Friday, 14 November 2014

Viewer Discretion is Advised

Imagine that you just got home. You turn the light switch on and off, but nothing happens. You start thinking to yourself, “Wow, this is exactly like that movie I watched last night when that woman’s power was cut and there was a killer in her house.” You look at the windows on the other houses on your street and all their lights are on, so you go to the basement to check the breaker.  On your way down the stairs you hear sounds that someone is following you, so you move faster and your heart starts racing.  You get to the breaker and turn your electricity back on. You quickly turn around and see that this whole time you were just scared of your cat, Fluffles.
This is an example of how horror movies can be applied into our real life situations, even if we know that the likelihood of a killer in our house is slim.  Bodo Winter recently analyzed several horror movies and noted that these movies consistently rely on two basic metaphors: “evil is down” and “evil is dark”.  This is demonstrated in many old and recent horror movies, such as Evil Dead (1981) and Cabin in the Woods (2012), the evil in the movie is depicted as dark and is usually encountered or comes from below the surface.  These stated metaphors feed off of our evolutionary survival mechanisms; in other words, historically, human beings came across more threats to their survival in the dark.  However, in our present day society we do not experience similar historic threats.  Rather, we are more likely to die in a car accident or from heart disease than from an attack in the night.   
The primary issue that this can lead to is an irrational fear, such as the scenario at the start.  While some people find horror movies entertaining, for others these movies reinforce and maintain emotional (fear) and visual memories that can be translated into our everyday lives.  If we watch movies in which something scary always occurs in the dark or underground, we are training ourselves to be fearful in those same situations, even if there is no “evil” present.  This demonstrates the importance of what we expose ourselves to.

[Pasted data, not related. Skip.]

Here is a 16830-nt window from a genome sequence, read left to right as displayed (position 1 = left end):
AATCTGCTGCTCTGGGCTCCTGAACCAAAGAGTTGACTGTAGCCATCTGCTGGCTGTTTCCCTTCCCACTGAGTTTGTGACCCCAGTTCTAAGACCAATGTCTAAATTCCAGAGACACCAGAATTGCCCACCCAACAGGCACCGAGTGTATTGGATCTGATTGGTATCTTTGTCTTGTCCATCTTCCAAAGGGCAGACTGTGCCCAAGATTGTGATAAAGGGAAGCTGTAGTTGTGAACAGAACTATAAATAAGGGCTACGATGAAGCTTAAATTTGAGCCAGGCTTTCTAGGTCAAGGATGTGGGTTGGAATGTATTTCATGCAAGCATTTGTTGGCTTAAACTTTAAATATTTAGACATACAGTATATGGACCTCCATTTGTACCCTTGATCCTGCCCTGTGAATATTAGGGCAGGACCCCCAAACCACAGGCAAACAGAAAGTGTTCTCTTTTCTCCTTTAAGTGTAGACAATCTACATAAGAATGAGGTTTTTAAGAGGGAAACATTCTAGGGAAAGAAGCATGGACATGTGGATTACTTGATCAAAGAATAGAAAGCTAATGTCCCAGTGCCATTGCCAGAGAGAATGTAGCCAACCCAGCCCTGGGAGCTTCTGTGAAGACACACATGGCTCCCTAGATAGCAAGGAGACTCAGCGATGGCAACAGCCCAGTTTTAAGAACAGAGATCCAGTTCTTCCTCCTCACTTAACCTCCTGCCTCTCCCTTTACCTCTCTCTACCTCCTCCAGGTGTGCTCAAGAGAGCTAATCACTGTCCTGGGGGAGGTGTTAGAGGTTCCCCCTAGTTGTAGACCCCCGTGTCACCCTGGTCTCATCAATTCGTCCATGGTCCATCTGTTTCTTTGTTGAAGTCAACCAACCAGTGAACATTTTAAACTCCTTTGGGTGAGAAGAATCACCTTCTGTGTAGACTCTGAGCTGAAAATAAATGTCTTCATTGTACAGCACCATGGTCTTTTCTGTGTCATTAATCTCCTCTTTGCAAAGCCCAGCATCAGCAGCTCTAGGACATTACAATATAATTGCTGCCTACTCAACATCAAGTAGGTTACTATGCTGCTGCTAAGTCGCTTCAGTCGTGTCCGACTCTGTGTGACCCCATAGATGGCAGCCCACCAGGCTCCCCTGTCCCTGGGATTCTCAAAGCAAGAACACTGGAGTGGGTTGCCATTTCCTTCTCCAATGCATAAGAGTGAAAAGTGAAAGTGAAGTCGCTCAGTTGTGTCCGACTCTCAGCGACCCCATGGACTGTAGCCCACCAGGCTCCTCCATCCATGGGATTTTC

In my own life, I am petrified of being home alone during the night.  Every sound I hear in the house I assume to be some deranged serial killer, but this scenario is highly unlikely. Luckily, I don’t have any personal experience of there being a stranger in my home while I was alone. Instead, this idea has largely stemmed from horror movies teaching us that we will likely meet our demise in a dark underground cave, or other equally frightening situation.

So while horror movies may not be the most mentally beneficial form of entertainment, does this mean we should stop watching them? I believe that we should all be at least a bit more mindful and critical towards what we expose ourselves to.  So the next time you’re watching a horror movie, try and think to yourself: “How is the evil portrayed?” or “Is this a situation I should be scared of in my life?”, because these situations have a greater probability of occurring in your dreams than in real life.   

 Olivia Wassing 

Winter, B. (2014). Horror movies and the cognitive ecology of primary metaphors. Metaphor and Symbol, 29, 151-170. doi: 10.1080/10926488.2014.924280

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